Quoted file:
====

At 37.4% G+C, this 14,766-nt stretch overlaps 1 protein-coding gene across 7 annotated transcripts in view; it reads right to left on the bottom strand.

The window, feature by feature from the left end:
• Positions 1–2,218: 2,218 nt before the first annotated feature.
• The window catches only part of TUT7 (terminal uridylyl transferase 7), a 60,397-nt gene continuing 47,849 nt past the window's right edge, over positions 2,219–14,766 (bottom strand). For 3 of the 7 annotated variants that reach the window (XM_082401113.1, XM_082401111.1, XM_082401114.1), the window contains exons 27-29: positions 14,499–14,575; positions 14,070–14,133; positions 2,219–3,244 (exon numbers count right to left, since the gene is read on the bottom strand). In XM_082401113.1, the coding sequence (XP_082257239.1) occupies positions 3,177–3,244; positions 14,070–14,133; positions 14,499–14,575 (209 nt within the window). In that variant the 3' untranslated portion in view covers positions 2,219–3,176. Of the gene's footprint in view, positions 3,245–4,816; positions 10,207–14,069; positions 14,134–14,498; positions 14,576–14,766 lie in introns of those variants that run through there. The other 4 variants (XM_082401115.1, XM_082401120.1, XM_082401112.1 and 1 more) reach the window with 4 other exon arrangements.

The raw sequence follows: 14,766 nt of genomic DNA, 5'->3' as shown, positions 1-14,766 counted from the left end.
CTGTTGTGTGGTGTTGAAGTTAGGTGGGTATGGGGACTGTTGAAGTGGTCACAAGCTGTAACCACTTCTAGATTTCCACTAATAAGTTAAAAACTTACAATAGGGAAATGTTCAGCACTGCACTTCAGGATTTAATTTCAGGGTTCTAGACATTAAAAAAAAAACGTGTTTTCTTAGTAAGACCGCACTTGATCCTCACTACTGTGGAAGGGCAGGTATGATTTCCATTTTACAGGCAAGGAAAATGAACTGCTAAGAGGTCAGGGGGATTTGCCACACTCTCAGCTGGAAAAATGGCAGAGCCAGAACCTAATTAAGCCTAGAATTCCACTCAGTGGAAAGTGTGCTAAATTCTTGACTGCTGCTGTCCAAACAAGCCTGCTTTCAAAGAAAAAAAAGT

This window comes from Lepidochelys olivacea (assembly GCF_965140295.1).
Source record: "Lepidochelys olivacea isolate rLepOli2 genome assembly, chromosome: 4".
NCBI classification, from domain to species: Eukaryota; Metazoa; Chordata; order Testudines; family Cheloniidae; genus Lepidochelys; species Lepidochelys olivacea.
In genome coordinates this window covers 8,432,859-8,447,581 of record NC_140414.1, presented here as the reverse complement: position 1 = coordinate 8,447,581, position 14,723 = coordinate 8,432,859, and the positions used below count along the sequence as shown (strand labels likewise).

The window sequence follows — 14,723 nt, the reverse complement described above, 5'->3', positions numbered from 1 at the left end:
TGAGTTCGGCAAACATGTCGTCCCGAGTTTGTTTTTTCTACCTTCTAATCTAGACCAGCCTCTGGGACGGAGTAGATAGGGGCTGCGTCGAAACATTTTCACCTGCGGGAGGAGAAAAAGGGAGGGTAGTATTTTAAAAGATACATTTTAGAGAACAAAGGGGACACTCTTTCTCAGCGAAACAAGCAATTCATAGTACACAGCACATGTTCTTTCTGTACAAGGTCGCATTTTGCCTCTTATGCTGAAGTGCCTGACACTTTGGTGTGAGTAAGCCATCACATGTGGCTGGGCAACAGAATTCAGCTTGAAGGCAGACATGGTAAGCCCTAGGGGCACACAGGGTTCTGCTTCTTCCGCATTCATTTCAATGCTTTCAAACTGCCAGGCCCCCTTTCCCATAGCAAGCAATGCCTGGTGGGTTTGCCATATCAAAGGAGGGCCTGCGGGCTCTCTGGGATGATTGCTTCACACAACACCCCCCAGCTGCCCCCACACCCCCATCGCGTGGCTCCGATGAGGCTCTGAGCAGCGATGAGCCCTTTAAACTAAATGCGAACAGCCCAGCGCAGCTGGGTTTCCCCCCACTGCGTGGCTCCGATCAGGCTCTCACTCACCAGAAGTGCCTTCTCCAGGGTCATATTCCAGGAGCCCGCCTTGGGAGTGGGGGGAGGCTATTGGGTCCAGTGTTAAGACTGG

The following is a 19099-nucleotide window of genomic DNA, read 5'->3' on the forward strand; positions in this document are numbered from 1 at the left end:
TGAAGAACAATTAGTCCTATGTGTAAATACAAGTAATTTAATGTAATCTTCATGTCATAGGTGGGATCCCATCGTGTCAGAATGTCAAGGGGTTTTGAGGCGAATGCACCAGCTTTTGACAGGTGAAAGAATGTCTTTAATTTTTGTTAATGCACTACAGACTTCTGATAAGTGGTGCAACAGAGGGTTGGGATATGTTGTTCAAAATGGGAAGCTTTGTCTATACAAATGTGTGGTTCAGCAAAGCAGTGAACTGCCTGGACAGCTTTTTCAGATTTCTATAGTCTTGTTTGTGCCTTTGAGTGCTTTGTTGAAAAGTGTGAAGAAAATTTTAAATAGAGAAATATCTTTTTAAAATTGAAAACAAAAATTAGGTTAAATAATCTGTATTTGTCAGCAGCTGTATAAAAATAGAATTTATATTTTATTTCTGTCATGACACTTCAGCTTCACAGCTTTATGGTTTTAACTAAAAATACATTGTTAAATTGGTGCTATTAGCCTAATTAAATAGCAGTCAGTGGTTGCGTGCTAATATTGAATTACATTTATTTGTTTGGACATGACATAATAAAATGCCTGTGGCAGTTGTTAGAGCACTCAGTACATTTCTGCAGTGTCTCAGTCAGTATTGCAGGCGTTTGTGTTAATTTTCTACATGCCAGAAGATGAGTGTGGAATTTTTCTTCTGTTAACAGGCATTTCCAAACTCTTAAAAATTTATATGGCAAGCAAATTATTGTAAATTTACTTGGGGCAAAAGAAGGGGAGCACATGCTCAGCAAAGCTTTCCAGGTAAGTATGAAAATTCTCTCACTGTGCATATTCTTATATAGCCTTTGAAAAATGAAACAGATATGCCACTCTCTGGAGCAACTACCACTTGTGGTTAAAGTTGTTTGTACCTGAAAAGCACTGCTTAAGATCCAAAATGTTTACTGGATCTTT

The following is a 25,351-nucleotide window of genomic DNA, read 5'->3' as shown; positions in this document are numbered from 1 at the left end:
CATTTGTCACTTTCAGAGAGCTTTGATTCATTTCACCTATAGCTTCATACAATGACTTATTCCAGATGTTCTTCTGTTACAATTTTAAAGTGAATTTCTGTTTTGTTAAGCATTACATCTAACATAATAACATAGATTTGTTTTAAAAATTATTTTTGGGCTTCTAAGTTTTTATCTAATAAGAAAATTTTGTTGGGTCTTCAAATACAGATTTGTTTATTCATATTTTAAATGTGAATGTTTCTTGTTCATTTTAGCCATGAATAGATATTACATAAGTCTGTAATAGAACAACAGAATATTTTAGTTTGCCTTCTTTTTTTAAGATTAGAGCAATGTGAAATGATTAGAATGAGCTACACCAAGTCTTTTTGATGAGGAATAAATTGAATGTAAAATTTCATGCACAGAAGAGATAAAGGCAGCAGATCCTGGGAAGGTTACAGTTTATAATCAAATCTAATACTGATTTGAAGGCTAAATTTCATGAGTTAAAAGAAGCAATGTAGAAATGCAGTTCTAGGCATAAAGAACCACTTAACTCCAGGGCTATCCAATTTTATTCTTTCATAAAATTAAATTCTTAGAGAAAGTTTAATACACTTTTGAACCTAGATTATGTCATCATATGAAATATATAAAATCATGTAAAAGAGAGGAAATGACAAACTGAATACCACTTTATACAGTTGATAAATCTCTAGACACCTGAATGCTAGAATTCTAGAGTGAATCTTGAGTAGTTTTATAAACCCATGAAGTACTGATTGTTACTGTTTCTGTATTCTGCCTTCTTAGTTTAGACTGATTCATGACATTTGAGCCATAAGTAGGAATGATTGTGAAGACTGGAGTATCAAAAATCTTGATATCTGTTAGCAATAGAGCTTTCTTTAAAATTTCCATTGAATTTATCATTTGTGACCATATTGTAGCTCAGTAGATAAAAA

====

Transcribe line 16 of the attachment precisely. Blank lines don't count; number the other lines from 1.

CATTTGTCACTTTCAGAGAGCTTTGATTCATTTCACCTATAGCTTCATACAATGACTTATTCCAGATGTTCTTCTGTTACAATTTTAAAGTGAATTTCTGTTTTGTTAAGCATTACATCTAACATAATAACATAGATTTGTTTTAAAAATTATTTTTGGGCTTCTAAGTTTTTATCTAATAAGAAAATTTTGTTGGGTCTTCAAATACAGATTTGTTTATTCATATTTTAAATGTGAATGTTTCTTGTTCATTTTAGCCATGAATAGATATTACATAAGTCTGTAATAGAACAACAGAATATTTTAGTTTGCCTTCTTTTTTTAAGATTAGAGCAATGTGAAATGATTAGAATGAGCTACACCAAGTCTTTTTGATGAGGAATAAATTGAATGTAAAATTTCATGCACAGAAGAGATAAAGGCAGCAGATCCTGGGAAGGTTACAGTTTATAATCAAATCTAATACTGATTTGAAGGCTAAATTTCATGAGTTAAAAGAAGCAATGTAGAAATGCAGTTCTAGGCATAAAGAACCACTTAACTCCAGGGCTATCCAATTTTATTCTTTCATAAAATTAAATTCTTAGAGAAAGTTTAATACACTTTTGAACCTAGATTATGTCATCATATGAAATATATAAAATCATGTAAAAGAGAGGAAATGACAAACTGAATACCACTTTATACAGTTGATAAATCTCTAGACACCTGAATGCTAGAATTCTAGAGTGAATCTTGAGTAGTTTTATAAACCCATGAAGTACTGATTGTTACTGTTTCTGTATTCTGCCTTCTTAGTTTAGACTGATTCATGACATTTGAGCCATAAGTAGGAATGATTGTGAAGACTGGAGTATCAAAAATCTTGATATCTGTTAGCAATAGAGCTTTCTTTAAAATTTCCATTGAATTTATCATTTGTGACCATATTGTAGCTCAGTAGATAAAAA